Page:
The story is a familiar one. Prince Harry finds a girlfriend. He tries unsuccessfully to hide said girlfriend from public view, and so begins a cat and mouse game that ends with his frustration boiling over and the woman in question running for the hills.
Such has been the swell of interest in his latest romance, with 35-year-old American TV actress and divorcee Meghan Markle, whom he has been seeing since June, that in November Harry, 32, issued a furious statement about her alleged harassment.
But while the Prince could be forgiven for feeling unfairly scrutinised, he is in good company. In fact, the young royal and his American girlfriend are the latest in a long line of aristocratic transatlantic liaisons to have caught the imagination of the British public.
The obvious attachment that springs to mind is the one whose shadow loomed large over the Royal family for generations; King Edward VIII's incendiary romance with the American divorcee Wallis Simpson.
But their relationship came towards the end of the biggest American invasion of the British aristocracy that the country had ever seen. By that point, women - many from wealthy US families - had been crossing the pond in search of eligible gentlemen to marry for more than 50 years.
Deemed nouveau riche by New York society and shunned from the homes of influential society matrons, they saw a British title as the best means of acquiring respectability. The trickle of heiresses quickly became a flood, giving rise to a phenomenon that changed the shape of the upper classes and cemented the true "special relationship".
The grandes dames of the upper classes may have grumbled about the manners of American invaders and sneered at their lack of social pedigree, but privately they feared for their daughters, who were destined for spinsterhood if they could not make a suitable marriage by the age of 30.
Jennie Jerome, who married Lord Randolph Churchill in 1874, was one of the first of these American buccaneers. She bemoaned the attitudes of an English society that deemed her exotic and unrefined, while ignoring her many talents.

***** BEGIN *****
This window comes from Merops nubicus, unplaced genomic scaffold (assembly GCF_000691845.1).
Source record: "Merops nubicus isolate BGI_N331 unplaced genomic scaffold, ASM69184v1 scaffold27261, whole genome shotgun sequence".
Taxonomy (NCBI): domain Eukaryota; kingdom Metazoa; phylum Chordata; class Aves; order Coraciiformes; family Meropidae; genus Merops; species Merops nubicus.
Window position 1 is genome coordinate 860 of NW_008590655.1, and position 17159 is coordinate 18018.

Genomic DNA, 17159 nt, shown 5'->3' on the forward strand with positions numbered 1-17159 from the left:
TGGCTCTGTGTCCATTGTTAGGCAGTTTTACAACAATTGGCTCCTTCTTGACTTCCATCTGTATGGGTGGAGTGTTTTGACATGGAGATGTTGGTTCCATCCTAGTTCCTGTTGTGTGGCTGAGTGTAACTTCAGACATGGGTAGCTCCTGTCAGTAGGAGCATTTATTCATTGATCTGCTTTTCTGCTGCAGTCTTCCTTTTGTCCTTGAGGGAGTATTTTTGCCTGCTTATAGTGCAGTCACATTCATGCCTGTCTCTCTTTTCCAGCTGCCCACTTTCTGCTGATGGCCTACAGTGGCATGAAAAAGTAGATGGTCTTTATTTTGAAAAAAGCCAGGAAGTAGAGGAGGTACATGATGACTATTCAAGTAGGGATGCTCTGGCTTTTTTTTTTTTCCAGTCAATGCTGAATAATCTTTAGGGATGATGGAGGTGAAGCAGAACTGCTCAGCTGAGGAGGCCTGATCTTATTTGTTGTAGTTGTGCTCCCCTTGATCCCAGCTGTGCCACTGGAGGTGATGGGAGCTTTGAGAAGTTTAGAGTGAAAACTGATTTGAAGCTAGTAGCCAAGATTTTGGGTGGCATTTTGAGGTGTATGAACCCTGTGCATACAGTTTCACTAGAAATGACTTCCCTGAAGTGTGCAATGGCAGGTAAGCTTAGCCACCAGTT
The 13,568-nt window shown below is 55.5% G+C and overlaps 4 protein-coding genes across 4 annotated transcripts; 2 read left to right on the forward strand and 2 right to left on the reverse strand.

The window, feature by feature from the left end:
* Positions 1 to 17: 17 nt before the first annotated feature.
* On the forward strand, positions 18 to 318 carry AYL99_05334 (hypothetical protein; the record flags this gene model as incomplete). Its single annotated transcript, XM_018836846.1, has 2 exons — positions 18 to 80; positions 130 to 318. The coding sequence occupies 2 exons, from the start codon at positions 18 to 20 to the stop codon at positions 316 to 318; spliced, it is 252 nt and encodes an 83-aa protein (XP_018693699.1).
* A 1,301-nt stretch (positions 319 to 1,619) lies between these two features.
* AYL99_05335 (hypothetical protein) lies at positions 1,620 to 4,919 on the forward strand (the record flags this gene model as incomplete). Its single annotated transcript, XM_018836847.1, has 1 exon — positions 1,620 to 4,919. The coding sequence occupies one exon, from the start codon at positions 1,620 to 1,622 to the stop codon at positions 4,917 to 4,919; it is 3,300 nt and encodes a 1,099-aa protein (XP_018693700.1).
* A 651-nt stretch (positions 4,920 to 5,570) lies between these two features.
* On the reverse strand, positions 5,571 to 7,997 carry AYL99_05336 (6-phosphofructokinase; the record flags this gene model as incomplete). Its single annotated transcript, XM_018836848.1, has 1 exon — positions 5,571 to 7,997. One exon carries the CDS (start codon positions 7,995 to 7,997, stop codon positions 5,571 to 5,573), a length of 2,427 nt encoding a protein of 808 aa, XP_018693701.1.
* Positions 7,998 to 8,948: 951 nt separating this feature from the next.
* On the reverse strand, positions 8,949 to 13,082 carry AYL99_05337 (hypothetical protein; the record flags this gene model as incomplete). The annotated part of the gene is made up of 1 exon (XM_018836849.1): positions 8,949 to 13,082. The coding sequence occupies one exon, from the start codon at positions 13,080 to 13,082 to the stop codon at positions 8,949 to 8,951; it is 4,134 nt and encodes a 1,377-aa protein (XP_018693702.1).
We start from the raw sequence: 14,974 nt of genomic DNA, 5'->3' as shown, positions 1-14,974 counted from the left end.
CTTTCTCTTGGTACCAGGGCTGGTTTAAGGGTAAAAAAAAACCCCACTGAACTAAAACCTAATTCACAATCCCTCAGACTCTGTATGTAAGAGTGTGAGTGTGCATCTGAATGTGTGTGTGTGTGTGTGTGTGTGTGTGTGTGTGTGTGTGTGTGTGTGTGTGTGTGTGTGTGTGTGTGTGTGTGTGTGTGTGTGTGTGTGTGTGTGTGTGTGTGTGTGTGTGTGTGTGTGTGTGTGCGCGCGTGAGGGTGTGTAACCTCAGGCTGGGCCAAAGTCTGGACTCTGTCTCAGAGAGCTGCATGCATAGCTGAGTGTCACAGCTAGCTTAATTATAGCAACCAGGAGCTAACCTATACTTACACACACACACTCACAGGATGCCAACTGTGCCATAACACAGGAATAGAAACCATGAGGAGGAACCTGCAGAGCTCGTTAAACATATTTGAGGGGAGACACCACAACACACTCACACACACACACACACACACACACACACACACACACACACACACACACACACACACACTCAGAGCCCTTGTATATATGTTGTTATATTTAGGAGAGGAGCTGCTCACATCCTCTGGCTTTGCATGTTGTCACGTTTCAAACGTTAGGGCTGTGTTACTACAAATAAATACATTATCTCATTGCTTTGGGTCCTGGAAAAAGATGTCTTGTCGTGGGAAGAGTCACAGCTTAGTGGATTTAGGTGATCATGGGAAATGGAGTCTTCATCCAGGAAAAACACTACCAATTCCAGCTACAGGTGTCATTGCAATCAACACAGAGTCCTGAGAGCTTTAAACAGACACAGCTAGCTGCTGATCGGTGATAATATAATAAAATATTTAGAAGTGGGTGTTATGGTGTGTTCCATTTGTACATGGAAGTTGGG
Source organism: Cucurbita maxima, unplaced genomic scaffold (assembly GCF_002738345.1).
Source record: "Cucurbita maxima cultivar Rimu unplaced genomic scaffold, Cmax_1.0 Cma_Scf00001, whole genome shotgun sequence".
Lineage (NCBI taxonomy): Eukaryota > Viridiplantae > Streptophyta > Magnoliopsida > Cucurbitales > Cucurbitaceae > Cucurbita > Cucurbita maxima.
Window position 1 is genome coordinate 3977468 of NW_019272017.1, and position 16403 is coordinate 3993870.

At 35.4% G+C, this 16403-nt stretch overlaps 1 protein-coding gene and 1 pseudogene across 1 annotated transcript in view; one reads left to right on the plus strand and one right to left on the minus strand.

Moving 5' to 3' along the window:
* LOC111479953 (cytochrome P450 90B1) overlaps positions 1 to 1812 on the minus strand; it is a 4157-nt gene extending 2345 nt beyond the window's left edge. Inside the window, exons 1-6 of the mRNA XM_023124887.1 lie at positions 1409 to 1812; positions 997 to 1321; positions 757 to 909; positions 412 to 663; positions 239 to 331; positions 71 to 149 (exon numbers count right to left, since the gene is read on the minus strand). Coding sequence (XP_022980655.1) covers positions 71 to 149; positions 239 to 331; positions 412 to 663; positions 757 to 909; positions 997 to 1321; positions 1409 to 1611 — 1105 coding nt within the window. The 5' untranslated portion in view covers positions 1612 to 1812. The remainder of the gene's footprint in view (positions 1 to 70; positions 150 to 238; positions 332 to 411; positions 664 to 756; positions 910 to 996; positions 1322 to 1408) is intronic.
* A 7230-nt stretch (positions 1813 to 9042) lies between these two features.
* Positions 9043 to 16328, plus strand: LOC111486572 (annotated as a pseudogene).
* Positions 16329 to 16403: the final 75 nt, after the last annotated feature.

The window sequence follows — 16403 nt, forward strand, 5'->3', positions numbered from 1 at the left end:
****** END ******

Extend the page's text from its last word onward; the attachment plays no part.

But she also understood that while the daughters of the aristocracy remained in the nursery, poorly educated and closeted from the outside world until they were flung into society on their debut, the daughters of ambitious American industrialists were well travelled, educated to the highest standards and accomplished.
Of course, these "dollar princesses" didn't just have the vitality to charm future husbands - they had money to save the family seat, and lots of it.
The upper classes were under intense financial pressure amid a shift in power from a rural economy to the burgeoning cities, whose rapid growth was being driven by the industrial revolution.
Still, in the boom times the biggest advocate of the transatlantic marriage was another so-called party prince, Queen Victoria's eldest son Bertie, later King Edward VII.
He championed Americans as much for their ability to have a good time as their dollars, embracing the first clutch of buccaneers in the 1870s, including Jennie Churchill and her compatriot Consuelo Yznaga, later the Duchess of Manchester.
Despite this royal seal of approval, heiresses still encountered snobbery and prejudice in their new home and needed a steely resolve to rise above it. Harper's Bazaar wrote in 1905 that any newcomer "had to be trebly armed in indifference to the inspired scandal and abuse that will instantly centre on her" and should expect "a good many seasons of relentless opposition".
Over a century later, Prince Harry and his American consort will undoubtedly face more scrutiny yet. They might be wise to take note.